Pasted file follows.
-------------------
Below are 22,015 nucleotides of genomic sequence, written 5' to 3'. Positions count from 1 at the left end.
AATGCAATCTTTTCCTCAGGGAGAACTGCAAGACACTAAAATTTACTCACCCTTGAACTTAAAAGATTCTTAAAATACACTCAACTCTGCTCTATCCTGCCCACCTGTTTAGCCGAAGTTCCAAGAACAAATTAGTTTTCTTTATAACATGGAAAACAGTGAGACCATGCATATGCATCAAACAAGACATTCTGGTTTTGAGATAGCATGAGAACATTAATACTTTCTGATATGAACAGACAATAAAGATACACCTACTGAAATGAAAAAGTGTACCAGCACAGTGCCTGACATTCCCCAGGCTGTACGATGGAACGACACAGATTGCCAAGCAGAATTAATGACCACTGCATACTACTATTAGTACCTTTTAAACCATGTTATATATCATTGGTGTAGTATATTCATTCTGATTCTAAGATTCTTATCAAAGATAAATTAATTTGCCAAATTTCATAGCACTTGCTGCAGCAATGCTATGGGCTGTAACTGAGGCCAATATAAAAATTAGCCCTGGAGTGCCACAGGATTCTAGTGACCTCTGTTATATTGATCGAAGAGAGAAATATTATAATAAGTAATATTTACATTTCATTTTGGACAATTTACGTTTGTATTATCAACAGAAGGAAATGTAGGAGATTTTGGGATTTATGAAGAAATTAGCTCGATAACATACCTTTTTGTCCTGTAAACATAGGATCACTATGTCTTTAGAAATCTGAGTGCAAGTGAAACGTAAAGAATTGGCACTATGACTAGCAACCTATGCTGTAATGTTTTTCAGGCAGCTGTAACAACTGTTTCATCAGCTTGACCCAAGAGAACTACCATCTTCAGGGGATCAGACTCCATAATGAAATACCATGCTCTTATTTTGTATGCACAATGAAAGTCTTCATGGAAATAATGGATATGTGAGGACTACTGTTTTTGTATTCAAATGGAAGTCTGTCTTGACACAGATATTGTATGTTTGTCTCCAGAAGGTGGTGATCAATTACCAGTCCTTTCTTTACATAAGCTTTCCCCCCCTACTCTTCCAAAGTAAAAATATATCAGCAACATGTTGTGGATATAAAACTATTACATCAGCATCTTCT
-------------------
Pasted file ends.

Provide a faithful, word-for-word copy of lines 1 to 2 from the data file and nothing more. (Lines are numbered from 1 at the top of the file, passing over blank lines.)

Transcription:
Below are 22,015 nucleotides of genomic sequence, written 5' to 3'. Positions count from 1 at the left end.
AATGCAATCTTTTCCTCAGGGAGAACTGCAAGACACTAAAATTTACTCACCCTTGAACTTAAAAGATTCTTAAAATACACTCAACTCTGCTCTATCCTGCCCACCTGTTTAGCCGAAGTTCCAAGAACAAATTAGTTTTCTTTATAACATGGAAAACAGTGAGACCATGCATATGCATCAAACAAGACATTCTGGTTTTGAGATAGCATGAGAACATTAATACTTTCTGATATGAACAGACAATAAAGATACACCTACTGAAATGAAAAAGTGTACCAGCACAGTGCCTGACATTCCCCAGGCTGTACGATGGAACGACACAGATTGCCAAGCAGAATTAATGACCACTGCATACTACTATTAGTACCTTTTAAACCATGTTATATATCATTGGTGTAGTATATTCATTCTGATTCTAAGATTCTTATCAAAGATAAATTAATTTGCCAAATTTCATAGCACTTGCTGCAGCAATGCTATGGGCTGTAACTGAGGCCAATATAAAAATTAGCCCTGGAGTGCCACAGGATTCTAGTGACCTCTGTTATATTGATCGAAGAGAGAAATATTATAATAAGTAATATTTACATTTCATTTTGGACAATTTACGTTTGTATTATCAACAGAAGGAAATGTAGGAGATTTTGGGATTTATGAAGAAATTAGCTCGATAACATACCTTTTTGTCCTGTAAACATAGGATCACTATGTCTTTAGAAATCTGAGTGCAAGTGAAACGTAAAGAATTGGCACTATGACTAGCAACCTATGCTGTAATGTTTTTCAGGCAGCTGTAACAACTGTTTCATCAGCTTGACCCAAGAGAACTACCATCTTCAGGGGATCAGACTCCATAATGAAATACCATGCTCTTATTTTGTATGCACAATGAAAGTCTTCATGGAAATAATGGATATGTGAGGACTACTGTTTTTGTATTCAAATGGAAGTCTGTCTTGACACAGATATTGTATGTTTGTCTCCAGAAGGTGGTGATCAATTACCAGTCCTTTCTTTACATAAGCTTTCCCCCCCTACTCTTCCAAAGTAAAAATATATCAGCAACATGTTGTGGATATAAAACTATTACATCAGCATCTTCT